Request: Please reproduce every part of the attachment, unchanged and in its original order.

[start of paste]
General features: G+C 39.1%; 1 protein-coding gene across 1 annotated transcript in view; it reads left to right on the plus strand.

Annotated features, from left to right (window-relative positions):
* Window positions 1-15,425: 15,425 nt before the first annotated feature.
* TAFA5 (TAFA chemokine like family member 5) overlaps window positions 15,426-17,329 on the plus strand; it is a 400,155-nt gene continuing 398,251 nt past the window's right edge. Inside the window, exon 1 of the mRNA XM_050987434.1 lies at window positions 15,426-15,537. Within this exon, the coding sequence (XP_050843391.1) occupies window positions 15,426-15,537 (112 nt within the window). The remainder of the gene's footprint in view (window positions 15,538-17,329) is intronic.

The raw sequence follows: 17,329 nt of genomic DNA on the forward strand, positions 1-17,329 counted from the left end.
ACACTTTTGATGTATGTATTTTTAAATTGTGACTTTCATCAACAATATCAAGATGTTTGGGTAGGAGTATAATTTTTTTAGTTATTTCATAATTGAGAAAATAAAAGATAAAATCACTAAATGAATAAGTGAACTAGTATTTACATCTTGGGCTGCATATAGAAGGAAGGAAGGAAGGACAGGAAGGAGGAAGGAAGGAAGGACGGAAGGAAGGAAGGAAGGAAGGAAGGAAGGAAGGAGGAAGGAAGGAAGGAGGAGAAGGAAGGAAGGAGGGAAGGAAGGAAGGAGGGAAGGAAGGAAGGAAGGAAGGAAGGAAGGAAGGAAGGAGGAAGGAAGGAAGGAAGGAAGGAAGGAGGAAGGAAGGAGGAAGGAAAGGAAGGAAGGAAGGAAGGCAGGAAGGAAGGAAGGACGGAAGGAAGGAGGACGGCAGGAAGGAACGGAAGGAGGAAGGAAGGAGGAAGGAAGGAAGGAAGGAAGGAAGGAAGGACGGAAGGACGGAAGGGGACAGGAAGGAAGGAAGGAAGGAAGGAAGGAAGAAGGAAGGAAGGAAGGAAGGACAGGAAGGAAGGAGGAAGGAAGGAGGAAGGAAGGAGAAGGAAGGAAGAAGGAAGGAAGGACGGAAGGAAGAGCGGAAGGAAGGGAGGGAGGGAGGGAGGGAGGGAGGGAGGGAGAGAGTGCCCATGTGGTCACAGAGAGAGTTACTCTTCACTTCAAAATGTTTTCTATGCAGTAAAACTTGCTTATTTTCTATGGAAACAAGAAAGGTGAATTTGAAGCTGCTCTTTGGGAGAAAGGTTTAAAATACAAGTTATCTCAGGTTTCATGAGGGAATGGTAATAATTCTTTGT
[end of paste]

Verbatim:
General features: G+C 39.1%; 1 protein-coding gene across 1 annotated transcript in view; it reads left to right on the plus strand.

Annotated features, from left to right (window-relative positions):
* Window positions 1-15,425: 15,425 nt before the first annotated feature.
* TAFA5 (TAFA chemokine like family member 5) overlaps window positions 15,426-17,329 on the plus strand; it is a 400,155-nt gene continuing 398,251 nt past the window's right edge. Inside the window, exon 1 of the mRNA XM_050987434.1 lies at window positions 15,426-15,537. Within this exon, the coding sequence (XP_050843391.1) occupies window positions 15,426-15,537 (112 nt within the window). The remainder of the gene's footprint in view (window positions 15,538-17,329) is intronic.

The raw sequence follows: 17,329 nt of genomic DNA on the forward strand, positions 1-17,329 counted from the left end.
ACACTTTTGATGTATGTATTTTTAAATTGTGACTTTCATCAACAATATCAAGATGTTTGGGTAGGAGTATAATTTTTTTAGTTATTTCATAATTGAGAAAATAAAAGATAAAATCACTAAATGAATAAGTGAACTAGTATTTACATCTTGGGCTGCATATAGAAGGAAGGAAGGAAGGACAGGAAGGAGGAAGGAAGGAAGGACGGAAGGAAGGAAGGAAGGAAGGAAGGAAGGAAGGAGGAAGGAAGGAAGGAGGAGAAGGAAGGAAGGAGGGAAGGAAGGAAGGAGGGAAGGAAGGAAGGAAGGAAGGAAGGAAGGAAGGAAGGAGGAAGGAAGGAAGGAAGGAAGGAAGGAGGAAGGAAGGAGGAAGGAAAGGAAGGAAGGAAGGAAGGCAGGAAGGAAGGAAGGACGGAAGGAAGGAGGACGGCAGGAAGGAACGGAAGGAGGAAGGAAGGAGGAAGGAAGGAAGGAAGGAAGGAAGGAAGGACGGAAGGACGGAAGGGGACAGGAAGGAAGGAAGGAAGGAAGGAAGGAAGAAGGAAGGAAGGAAGGAAGGACAGGAAGGAAGGAGGAAGGAAGGAGGAAGGAAGGAGAAGGAAGGAAGAAGGAAGGAAGGACGGAAGGAAGAGCGGAAGGAAGGGAGGGAGGGAGGGAGGGAGGGAGGGAGGGAGAGAGTGCCCATGTGGTCACAGAGAGAGTTACTCTTCACTTCAAAATGTTTTCTATGCAGTAAAACTTGCTTATTTTCTATGGAAACAAGAAAGGTGAATTTGAAGCTGCTCTTTGGGAGAAAGGTTTAAAATACAAGTTATCTCAGGTTTCATGAGGGAATGGTAATAATTCTTTGT